We use ground-penetrating radar surveys in conjunction with borehole depth and temperature data to estimate the liquid water content (wetness) of glacial ice in the ablation zone of an outlet glacier on the western side of the Greenland Ice Sheet. Our results show that the wetness of a warm basal ice layer is approximately 2.9 % to 4.6 % in our study region. This high level of wetness requires special attention when modelling ice dynamics or estimating ice thickness in the region.
Lionel Favier, Frank Pattyn, Sophie Berger, and Reinhard Drews
The Cryosphere, 10, 2623–2635,Short summary
We demonstrate the short-term unstable retreat of an East Antarctic outlet glacier triggered by imposed sub-ice-shelf melt, compliant with current values, using a state-of-the-art ice-sheet model. We show that pinning points – topographic highs in contact with the ice-shelf base – have a major impact on ice-sheet stability and timing of grounding-line retreat. The study therefore calls for improving our knowledge of sub-ice-shelf bathymetry in order to reduce uncertainties in future ice loss.
Alexander A. Robel, Christian Schoof, and Eli Tziperman
The Cryosphere, 10, 1883–1896,Short summary
Portions of the Antarctic Ice Sheet edge that rest on upward-sloping beds have the potential to collapse irreversibly and raise global sea level. Using a numerical model, we show that changes in the slipperiness of sediments beneath fast-flowing ice streams can cause them to persist on upward-sloping beds for hundreds to thousands of years before reversing direction. This type of behavior is important to consider as a possibility when interpreting observations of ongoing ice sheet change.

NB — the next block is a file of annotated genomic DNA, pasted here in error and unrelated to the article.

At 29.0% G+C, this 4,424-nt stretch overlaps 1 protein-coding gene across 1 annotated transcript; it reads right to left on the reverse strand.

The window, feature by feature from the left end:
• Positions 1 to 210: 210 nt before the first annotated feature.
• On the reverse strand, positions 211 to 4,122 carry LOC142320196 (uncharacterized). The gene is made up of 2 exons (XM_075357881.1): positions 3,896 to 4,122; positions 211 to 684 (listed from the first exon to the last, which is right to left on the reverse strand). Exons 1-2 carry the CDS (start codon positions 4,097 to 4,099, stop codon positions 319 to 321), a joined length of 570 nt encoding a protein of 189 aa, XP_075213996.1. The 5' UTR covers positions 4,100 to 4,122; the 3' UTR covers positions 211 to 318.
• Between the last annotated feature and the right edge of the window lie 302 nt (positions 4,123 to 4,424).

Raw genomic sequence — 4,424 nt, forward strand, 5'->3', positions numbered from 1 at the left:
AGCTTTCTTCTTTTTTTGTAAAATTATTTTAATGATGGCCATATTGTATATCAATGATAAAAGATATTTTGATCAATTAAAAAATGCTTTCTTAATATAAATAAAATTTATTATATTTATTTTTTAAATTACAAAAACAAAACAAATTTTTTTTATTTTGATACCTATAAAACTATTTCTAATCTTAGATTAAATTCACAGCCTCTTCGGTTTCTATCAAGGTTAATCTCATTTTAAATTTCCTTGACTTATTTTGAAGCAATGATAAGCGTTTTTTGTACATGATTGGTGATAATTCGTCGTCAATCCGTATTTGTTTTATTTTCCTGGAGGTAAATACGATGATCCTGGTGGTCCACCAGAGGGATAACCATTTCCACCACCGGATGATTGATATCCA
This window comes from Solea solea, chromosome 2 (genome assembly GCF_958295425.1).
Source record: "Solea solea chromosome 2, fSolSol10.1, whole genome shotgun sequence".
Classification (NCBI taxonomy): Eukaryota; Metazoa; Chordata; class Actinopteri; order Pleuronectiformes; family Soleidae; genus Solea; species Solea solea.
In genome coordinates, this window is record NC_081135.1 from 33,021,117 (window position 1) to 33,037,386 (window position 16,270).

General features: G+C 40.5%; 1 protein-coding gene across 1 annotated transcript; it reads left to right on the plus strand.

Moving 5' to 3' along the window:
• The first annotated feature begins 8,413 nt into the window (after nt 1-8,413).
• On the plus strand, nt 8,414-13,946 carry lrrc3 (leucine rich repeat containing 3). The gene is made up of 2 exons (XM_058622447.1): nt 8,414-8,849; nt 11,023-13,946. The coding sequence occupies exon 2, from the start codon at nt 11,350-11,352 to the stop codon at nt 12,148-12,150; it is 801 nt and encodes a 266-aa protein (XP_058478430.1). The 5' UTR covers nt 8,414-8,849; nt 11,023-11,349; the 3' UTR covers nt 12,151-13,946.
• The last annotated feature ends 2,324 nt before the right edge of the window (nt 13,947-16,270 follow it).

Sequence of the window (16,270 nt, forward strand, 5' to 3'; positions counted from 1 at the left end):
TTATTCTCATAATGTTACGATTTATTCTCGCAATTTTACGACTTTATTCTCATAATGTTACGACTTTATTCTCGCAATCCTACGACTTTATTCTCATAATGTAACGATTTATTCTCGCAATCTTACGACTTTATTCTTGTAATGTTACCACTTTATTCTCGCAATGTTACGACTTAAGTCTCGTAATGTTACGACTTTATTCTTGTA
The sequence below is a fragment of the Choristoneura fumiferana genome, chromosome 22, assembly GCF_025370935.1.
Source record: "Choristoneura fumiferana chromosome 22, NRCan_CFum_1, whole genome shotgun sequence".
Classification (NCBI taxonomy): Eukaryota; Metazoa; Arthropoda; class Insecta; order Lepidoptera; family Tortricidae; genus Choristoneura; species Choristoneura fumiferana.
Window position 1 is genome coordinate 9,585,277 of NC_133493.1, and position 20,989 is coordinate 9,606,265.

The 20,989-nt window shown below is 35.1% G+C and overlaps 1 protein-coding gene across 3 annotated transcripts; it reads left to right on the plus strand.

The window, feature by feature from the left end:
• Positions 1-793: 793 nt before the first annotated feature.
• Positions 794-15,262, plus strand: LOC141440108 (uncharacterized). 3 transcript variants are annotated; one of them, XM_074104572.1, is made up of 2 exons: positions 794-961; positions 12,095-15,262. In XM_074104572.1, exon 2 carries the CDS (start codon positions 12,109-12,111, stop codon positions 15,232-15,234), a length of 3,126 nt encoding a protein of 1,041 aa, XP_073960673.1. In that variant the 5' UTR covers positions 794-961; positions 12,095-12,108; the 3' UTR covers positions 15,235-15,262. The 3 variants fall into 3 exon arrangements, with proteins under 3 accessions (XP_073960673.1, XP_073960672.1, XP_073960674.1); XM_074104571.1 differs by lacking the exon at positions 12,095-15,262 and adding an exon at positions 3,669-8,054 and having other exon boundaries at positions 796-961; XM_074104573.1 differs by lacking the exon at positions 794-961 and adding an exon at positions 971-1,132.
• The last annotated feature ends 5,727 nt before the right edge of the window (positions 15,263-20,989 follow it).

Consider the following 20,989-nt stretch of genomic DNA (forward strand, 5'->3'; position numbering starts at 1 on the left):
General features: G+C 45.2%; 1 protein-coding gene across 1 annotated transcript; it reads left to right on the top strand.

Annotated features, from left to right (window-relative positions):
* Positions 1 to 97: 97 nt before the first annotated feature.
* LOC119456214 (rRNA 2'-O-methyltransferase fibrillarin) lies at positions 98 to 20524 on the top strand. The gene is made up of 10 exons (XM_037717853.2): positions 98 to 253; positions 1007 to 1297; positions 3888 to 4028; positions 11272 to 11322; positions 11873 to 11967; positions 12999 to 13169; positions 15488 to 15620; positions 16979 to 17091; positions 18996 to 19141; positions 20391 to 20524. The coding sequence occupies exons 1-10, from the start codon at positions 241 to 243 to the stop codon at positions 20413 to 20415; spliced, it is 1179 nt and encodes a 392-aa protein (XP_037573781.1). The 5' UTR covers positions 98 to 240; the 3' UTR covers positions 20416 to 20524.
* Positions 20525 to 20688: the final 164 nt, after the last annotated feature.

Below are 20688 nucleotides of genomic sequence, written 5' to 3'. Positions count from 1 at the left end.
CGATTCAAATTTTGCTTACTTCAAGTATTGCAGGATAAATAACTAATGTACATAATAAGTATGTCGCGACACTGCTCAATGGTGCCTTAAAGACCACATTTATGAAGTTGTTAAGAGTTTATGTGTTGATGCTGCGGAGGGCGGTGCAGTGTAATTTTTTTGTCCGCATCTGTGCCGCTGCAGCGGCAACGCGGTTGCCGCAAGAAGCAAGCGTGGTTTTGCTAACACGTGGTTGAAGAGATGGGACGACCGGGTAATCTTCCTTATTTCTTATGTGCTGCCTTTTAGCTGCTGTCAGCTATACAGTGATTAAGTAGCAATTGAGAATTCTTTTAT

Johannes Feldmann and Anders Levermann
The Cryosphere, 10, 1753–1769,
T. M. Jordan, J. L. Bamber, C. N. Williams, J. D. Paden, M. J. Siegert, P. Huybrechts, O. Gagliardini, and F. Gillet-Chaulet
The Cryosphere, 10, 1547–1570,Short summary
Ice penetrating radar enables determination of the basal properties of ice sheets. Existing algorithms assume stationarity in the attenuation rate, which is not justifiable at an ice sheet scale. We introduce the first ice-sheet-wide algorithm for radar attenuation that incorporates spatial variability, using the temperature field from a numerical model as an initial guess. The study is a step toward ice-sheet-wide data products for basal properties and evaluation of model temperature fields.
Hongyu Zhu, Noemi Petra, Georg Stadler, Tobin Isaac, Thomas J. R. Hughes, and Omar Ghattas
The Cryosphere, 10, 1477–1494,Short summary
We study how well the basal geothermal heat flux can be inferred from surface velocity observations using a thermomechanically coupled nonlinear Stokes ice sheet model. The prospects and limitations of this inversion is studied in two and three dimensional model problems. We also argue that a one-way coupled approach for the adjoint equations motivated by staggered solvers for forward multiphysics problems can lead to an incorrect gradient and premature termination of the optimization iteration.
Eythor Gudlaugsson, Angelika Humbert, Thomas Kleiner, Jack Kohler, and Karin Andreassen
The Cryosphere, 10, 751–760,Short summary
This paper explores the influence of a subglacial lake on ice dynamics and internal layers by means of numerical modelling as well as simulating the effect of a subglacial drainage event on isochrones. We provide an explanation for characteristic dip and ridge features found at the edges of many subglacial lakes and conclude that draining lakes can result in travelling waves at depth within isochrones, thus indicating the possibility of detecting past drainage events with ice penetrating radar.
T. Hughes, A. Sargent, J. Fastook, K. Purdon, J. Li, J.-B. Yan, and S. Gogineni
The Cryosphere, 10, 193–225,Short summary